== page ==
In neighborhoods like Strawberry Mansion, where so many young men end up killed or incarcerated, Eric Skelton is an old-head at 43.
He messed up but moved on, and he did not abandon the neighborhood.
Three years ago, Skelton and a handful of guys he'd known since kindergarten founded Few Good Men - an unfunded, informal coalition determined to repair the streets where they once raised havoc.
"I don't want it on my conscience that I destroyed this neighborhood," Skelton says. "I've got to come back and fix what I messed up."
Now numbering 50 strong, Few Good Men strives to guide the young and comfort the aged. Yesterday, the group staged its third annual Father's Day community cookout at 31st and Huntingdon Streets.
The event stopped traffic on 31st and Napa Streets. Preschoolers worked off their seemingly endless energy in a moon bounce. Grade-schoolers took turns trying to douse the old-heads in a dunk tank. A passel of 13- and 14-year-old girls called Pretty and Paid prepared a hip-hop dance performance, and old-style disc jockeys with vinyl records kept the music going between performances by the Illusions, a local tribute band specializing in the Philly sound.
Hot dogs and hamburgers filled the grills at lunch, and at dinner, offerings included lamb chops, shish kebob, chicken, and specialty sides - cabbage salad, baked beans, green beans, baked macaroni and cheese - made by the women behind these good men.
Every young man on a street corner is someone's son or nephew, Skelton points out. Every infirm adult aging at home is somebody's grandmother, aunt, or uncle. All are his obligation.
His is a bio repeated up and down these streets: sold drugs, did time, served parole. But he also made a comeback: finished school, married, and raised children. He is in the maintenance department of WHYY TV12, with a reputation as a solid worker and a good father.
At a time when, according to city records, 72 percent of Philadelphia prison inmates are black men, and, according to state records, 68 percent of men on probation or parole in Pennsylvania are black, Skelton knows young people don't take to preaching.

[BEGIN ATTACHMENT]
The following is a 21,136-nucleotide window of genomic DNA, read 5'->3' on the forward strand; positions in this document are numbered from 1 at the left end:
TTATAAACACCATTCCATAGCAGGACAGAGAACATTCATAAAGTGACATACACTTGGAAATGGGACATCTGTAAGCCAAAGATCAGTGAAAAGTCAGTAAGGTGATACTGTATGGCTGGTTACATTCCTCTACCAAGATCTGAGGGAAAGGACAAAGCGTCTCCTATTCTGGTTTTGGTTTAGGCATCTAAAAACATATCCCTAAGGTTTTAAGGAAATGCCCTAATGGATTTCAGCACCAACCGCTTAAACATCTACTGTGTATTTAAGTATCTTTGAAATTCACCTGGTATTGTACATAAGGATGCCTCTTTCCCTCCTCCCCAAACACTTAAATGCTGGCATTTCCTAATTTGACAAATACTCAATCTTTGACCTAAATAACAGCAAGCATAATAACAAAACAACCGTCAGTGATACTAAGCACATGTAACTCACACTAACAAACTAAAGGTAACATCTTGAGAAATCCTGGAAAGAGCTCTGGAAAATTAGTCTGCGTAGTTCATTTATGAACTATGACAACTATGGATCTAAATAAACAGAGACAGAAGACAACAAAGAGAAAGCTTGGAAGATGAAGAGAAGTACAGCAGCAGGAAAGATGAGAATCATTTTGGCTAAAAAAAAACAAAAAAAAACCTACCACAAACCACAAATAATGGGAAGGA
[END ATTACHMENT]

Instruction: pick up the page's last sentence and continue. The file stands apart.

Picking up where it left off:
"So I listen to them, and I show them by example."
Members of the Few Good Men wear dog tags symbolizing their commitment to their cause and to one another. Inscribed are the name of the group and the words love, trust, loyalty.
George Wynn, 36, who still lives on Napa Street and works for an event planner, set up lights, sound, stages, and tents. He had 150 extra dog tags made up for Father's Day and sold them for $5 apiece so the Few Good Men could take a busload of kids on an outing to the Shore or a water park.
At 40, Derrick "Smiley" Banks says the neighborhood owes its significant older residents.
"They paved the way for us, and we want them to sleep at night without worrying that somebody is going to knock in the back door," he says.
"If we manage to keep kids occupied and out of trouble on this one day, that's one life saved."
Life remains risky here, even for the innocent.
But Teressa Thomas, 48, stood by proudly yesterday while her son Kenneth Austin, 23 and a financial consultant for Bank of America, marked his first Father's Day. Thomas' 72-year-old mother lives nearby on Somerset Street.
"Things are worse in some respects," Thomas says. "Because of the economy, there is less work than ever for black men and cutbacks in programs to keep the kids off the street. As a result, more men are drawn into the hustle of the street.
"Not all of them," Thomas adds quickly. "There are still a few good men."